REITs are perceived to be particularly sensitive to rising interest rates, and publicly traded Canadian REITs suffered. The market capitalization of some dropped by as much as 25–30 percent. Gorrie reveals that, as a result, “the capital markets became much more difficult, and the cost of capital rose dramatically. This made it much harder to grow.” PIRET’s goal was to continue its growth, but market circumstances took away much of its ability to issue equity. It had to make changes in the way it acquired property.

PIRET management’s response to the difficult environment has been to undertake a transformation in its game plan. While not abandoning its acquisition goals completely, it focused on becoming more well-rounded in its approach. The company continued to follow the acquisition strategy of purchasing properties in good physical shape with strong tenants. In 2013, PIRET had approximately 8 million square feet under management, and that has grown to about 17.5 million square feet today as the acquisitions continued.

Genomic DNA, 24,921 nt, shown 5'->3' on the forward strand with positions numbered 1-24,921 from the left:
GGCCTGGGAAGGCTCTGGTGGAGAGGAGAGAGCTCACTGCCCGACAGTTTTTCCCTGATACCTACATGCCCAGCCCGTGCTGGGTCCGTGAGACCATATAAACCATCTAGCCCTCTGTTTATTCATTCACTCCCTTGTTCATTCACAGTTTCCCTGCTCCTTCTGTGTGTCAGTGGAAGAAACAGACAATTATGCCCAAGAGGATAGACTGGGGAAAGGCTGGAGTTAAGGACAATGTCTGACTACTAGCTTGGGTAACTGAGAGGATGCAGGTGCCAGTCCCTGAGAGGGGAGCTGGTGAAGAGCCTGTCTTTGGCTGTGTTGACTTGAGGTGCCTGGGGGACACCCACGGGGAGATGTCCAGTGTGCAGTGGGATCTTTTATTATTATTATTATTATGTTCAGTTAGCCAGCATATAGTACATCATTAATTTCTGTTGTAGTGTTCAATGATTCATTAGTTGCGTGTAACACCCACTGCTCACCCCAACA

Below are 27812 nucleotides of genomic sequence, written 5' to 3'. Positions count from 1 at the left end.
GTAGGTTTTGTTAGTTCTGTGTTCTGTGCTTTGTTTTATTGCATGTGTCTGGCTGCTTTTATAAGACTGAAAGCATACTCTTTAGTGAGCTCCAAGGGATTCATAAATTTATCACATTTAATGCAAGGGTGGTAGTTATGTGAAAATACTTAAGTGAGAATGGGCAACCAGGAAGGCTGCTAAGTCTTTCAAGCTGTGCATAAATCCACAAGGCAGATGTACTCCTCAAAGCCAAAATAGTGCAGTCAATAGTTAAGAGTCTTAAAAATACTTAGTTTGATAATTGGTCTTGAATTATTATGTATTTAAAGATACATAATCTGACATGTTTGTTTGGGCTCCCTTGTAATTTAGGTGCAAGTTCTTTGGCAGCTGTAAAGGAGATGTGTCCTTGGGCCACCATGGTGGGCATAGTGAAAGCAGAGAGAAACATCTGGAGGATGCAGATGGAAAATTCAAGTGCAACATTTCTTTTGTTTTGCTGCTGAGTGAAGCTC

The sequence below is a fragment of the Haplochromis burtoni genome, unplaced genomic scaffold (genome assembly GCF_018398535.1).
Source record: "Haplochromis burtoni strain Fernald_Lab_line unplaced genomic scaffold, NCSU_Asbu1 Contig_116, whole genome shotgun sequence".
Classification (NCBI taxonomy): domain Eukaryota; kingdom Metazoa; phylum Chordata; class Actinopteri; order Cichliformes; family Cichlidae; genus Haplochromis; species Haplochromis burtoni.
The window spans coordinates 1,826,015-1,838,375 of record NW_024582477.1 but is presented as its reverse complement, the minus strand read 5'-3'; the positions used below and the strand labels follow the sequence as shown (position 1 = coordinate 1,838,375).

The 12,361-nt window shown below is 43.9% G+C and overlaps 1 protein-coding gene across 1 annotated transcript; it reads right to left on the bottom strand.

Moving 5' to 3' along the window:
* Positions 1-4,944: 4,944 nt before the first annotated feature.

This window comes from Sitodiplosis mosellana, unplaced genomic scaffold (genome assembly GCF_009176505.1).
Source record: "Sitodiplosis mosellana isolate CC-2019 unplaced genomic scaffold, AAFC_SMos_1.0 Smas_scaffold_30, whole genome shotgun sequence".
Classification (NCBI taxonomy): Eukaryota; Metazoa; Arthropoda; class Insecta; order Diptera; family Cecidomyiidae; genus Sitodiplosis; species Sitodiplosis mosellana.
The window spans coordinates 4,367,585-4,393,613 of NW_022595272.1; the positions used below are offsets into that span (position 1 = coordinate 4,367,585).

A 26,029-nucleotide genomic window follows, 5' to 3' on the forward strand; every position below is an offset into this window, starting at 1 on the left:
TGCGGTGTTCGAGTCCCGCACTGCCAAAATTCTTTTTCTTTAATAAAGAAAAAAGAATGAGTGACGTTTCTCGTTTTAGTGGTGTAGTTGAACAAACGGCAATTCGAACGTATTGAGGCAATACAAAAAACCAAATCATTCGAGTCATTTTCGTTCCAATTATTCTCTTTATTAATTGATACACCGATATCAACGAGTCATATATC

However, the company has become more diversified, developing strengths and expertise beyond the acquisition and management of properties. Gorrie says, “PIRET evolved from a simple real estate aggregator to an asset manager, operator and developer. This was always our plan, but we had to implement the strategy much more quickly.” This evolution has resulted in a more diversified company that can continue to thrive even during unfavourable market conditions.

A New Game Plan